2. Design and fabrication
A simplified diagram of the polarizer is shown in Fig. 1(a). The device consists of 0.3 mm printed strip lines made of conductive PLA, separated by 0.3 mm air gaps (fill factor 50%). This fill factor was chosen to increase the extinction ratio of the polarizer . A photograph of the finished device is shown in Fig. 1(b). Five different polarizers with thicknesses (axial dimension) of 1 mm, 2 mm, 3 mm, 4 mm and 5 mm were printed and tested. The polarizers were fabricated using a 3-D printer built by the Digital and Material Technologies Laboratory at the School of Engineering at the University of Warwick. The resolution of the printer is x = 12.5 μm, y = 12.5 μm and z = 0.625 μm, build volume of 120x120x40 mm, and an Olson Ruby Nozzle with 0.4 mm size was used. Print settings were chosen to give a nozzle temperature of 220°C, bed temperature of 50°C and print speed of 80 mm/s. To retrieve the optical properties of CPLA, a 0.22 mm thick solid disk was printed and tested using THz transmission spectroscopy in a set up similar to the one used by Squires et al. . The refractive index and absorption coefficient of CPLA are shown in Fig. 1(c) and Fig. 1(d), respectively. The absorption coefficient of this material is higher than any other printable plastic tested until now . The highly dispersive behavior of the refractive index is caused by the presence of carbon black in the PLA host.
Commercial finite-element method (FEM) software (COMSOL Multiphysics) was used to verify the operation of the proposed device. We used the electromagnetic waves, frequency domain (ewfd) module. For the simulations we used a collimated Gaussian beam with an amplitude of 1 V/m propagated from the top to the bottom in the simulation space (y-direction). The mesh discretization used in the simulated space was equal to λ/8 in order to ensure accuracy and scattering boundary conditions were met. Mesh discritizations smaller than this value resulted in no significant improvement in the numerical results (and took longer to process). The material parameters are plotted Figs. 1(c) and 1(d). In Fig. 2, the simulation results are shown for two different frequencies, 0.3 THz and 2.5 THz.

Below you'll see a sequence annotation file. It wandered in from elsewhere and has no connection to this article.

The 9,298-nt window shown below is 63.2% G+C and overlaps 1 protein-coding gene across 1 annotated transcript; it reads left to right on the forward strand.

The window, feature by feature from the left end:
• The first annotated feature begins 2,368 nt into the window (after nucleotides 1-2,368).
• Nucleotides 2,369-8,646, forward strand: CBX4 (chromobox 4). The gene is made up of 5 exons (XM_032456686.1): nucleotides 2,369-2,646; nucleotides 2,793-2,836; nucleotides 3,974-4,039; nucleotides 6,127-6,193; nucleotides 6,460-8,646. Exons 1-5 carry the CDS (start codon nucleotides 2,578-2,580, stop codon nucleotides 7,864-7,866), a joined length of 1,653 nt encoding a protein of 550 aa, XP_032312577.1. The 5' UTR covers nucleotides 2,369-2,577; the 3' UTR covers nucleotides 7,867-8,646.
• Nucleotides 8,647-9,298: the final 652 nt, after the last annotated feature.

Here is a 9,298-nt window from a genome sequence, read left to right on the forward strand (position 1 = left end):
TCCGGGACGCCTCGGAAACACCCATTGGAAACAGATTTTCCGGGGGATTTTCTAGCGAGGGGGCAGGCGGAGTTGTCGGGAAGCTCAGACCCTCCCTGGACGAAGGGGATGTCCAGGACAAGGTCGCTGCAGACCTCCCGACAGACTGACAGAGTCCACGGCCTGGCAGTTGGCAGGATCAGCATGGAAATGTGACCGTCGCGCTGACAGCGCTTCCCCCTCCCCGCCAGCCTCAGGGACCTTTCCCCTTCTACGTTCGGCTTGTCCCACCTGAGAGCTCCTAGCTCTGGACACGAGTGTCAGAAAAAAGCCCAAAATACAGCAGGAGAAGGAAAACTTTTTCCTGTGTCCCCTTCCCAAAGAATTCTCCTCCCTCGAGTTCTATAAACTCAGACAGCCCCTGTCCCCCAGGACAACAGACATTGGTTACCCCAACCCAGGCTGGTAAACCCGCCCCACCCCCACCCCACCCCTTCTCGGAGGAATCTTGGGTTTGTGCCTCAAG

In this figure, it is clearly observed that for 0.3 THz, the TE component is highly attenuated in a distance no longer than 2 mm. In contrast, the TM component at the same frequency is transmitted with almost no attenuation, showing the performance of a conventional polarizer. Using effective-medium-theory equations , it is straightforward to prove that the effective absorption coefficient of the device for the TE component is almost as high as for the bulk material, contrary to the TM component in which the absorption coefficient is below 5 cm−1 for this particular frequency. Furthermore, the simulated results for 2.5 THz show an inversion in the performance of the device. This time the TE component is transmitted but the TM component is highly attenuated. Interestingly, the formation of guided modes in the air gaps is predicted in the simulation for the TE and TM components, similar to those formed inside a metallic rectangular waveguide [23,24].
3. Experimental characterization and results